Tinto de Verano

Playa la Carolina - A Caribbean Feeling on the Mediterranean

Just a few steps from the small bay is the popular beach Playa la Carolina, it has the finest golden sand and crystal clear water. A parking lot is located above the beach and you can easily make the journey from car to beach with an umbrella and deck chair, down the wooden stairs and onto the long, beautiful beach.

Playa los Cocedores, San Juan de los Terreros

There is a second Chiringuito, where you can get coffee, cold drinks, ice cream and snacks during the summer. Experience this, with some of the best quality bathing around at San Juan de los Terreros.

The views from the beach on Isla de Terreros are fantastic. The Pichirichi is a strange battered protrusion at San Juan, from which you can jump into the gorgeous water. Legend has it that the rock is actually the back of a petrified whale, but time, wind and weather have smoothed the fossil. In any case, the mythical Pichirichi is the landmark of the small beach town of San Juan de los Terreros (Pulpi province). Since 2012, the rock also has had wheelchair access. 

Playa la Carolina

Blue Flag Beach Resort

San Juan de los Terreros was once a fishing village but is now being transformed into a large resort. It is definitely worth a trip to this village because the beaches are amazing. The three city beaches - Playa Mar Rabiosa, Playa Mar Serena and Playa El Calypso were awarded Blue Flags in 2014, as they provide some of the very best bathing in the area. Both land and sea are clean and clear.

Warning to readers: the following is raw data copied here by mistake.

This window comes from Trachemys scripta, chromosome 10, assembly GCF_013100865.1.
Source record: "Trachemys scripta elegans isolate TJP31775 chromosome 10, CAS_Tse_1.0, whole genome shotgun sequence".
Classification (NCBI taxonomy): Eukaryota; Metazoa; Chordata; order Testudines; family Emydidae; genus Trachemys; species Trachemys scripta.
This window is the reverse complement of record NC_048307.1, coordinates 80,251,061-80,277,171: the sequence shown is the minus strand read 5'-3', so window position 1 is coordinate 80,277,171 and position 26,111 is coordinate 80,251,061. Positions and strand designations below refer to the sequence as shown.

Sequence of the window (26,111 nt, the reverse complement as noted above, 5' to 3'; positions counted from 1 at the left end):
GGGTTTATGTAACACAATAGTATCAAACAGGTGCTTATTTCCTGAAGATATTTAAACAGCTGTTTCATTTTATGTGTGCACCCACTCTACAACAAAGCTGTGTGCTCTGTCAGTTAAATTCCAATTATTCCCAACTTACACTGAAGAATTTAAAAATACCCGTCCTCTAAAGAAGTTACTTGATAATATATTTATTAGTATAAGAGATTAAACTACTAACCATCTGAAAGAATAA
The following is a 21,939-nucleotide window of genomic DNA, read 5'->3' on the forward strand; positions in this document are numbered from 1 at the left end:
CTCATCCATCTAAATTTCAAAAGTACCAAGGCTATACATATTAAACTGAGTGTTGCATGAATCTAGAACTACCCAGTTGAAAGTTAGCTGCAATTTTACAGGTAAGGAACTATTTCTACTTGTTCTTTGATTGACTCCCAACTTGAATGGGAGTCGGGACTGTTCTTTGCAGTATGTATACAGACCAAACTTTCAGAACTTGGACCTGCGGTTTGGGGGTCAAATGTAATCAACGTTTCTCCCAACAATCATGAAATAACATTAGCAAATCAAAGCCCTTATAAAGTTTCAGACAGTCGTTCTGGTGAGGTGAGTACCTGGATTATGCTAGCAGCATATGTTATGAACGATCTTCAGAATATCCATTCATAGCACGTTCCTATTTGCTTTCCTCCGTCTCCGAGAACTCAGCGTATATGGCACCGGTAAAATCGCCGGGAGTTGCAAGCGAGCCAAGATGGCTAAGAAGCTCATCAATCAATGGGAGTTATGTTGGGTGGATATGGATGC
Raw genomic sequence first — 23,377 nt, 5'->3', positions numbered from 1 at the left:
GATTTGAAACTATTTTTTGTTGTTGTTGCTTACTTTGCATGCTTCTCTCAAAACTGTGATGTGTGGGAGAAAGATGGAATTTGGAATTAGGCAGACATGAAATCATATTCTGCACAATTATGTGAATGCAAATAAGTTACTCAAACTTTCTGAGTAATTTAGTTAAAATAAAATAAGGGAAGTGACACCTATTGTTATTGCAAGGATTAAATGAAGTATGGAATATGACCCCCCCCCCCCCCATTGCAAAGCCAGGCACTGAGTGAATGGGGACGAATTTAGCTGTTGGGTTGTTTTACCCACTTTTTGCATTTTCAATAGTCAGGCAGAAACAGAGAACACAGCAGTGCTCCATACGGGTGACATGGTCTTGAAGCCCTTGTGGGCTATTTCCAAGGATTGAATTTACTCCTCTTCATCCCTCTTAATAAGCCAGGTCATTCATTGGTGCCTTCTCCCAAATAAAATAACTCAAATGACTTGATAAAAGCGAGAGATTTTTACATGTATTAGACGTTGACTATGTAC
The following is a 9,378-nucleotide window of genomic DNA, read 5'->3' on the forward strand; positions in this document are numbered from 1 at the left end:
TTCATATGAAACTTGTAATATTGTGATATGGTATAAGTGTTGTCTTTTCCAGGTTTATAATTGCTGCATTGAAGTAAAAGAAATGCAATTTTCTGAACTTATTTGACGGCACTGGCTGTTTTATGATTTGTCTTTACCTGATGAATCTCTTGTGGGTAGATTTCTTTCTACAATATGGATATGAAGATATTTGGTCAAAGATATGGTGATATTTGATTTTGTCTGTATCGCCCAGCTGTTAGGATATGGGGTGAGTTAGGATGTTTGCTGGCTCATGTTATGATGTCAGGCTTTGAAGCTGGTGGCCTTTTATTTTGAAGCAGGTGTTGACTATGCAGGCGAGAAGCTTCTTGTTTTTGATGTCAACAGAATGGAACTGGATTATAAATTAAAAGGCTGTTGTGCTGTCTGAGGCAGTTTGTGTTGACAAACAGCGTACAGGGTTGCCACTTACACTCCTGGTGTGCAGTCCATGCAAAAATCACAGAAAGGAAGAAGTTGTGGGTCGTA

Blue Flags are not only for cleanliness and quality, but also for environmental protection. Incidentally, including these three new excellent beaches at Pulpi, there is now a total of 96 Andalusian beaches which have blue flags. The Spanish region is one of the most popular destinations for tourists on the mainland and boasts many kilometers of coastline. 

View from San Juan de los Terreros

Locals drive here from the hot mainland to enjoy a cool weekend by the sea with the whole family.

Free Parking, Swimming and Cheap Tapas

If you fancy a swim at San Juan, park your car in the big free carpark behind the coastal road A-332 in Las Salinas and walk along the promenade to the beach on foot. The walk is flat and takes just a few minutes.

Playa Mar Serena is the most beautiful beach for children and those who love shallow, crystal clear, calm sea water. Serena means "quiet" in Spanish, so you can always guarantee a peaceful and relaxing day, free from wind and bothers. Playa Serena is 100 metres long and 35 metres wide and has clean toilets, showers and barrier-free access to the sea for wheelchairs. 

El Calypso

The popular beach Playa El Calypso is 250m long and 20m wide. It can be a bit crowded in the summer and so the best hours to visit would be in the morning when it is a little quieter. Spaniards have nothing against narrowness and lively beach life and pop up their party tents, umbrellas and chairs close together, creating a large, shady party zone. 

Luckily, there are plenty of quiet corners where you can retreat and watch the hustle and bustle.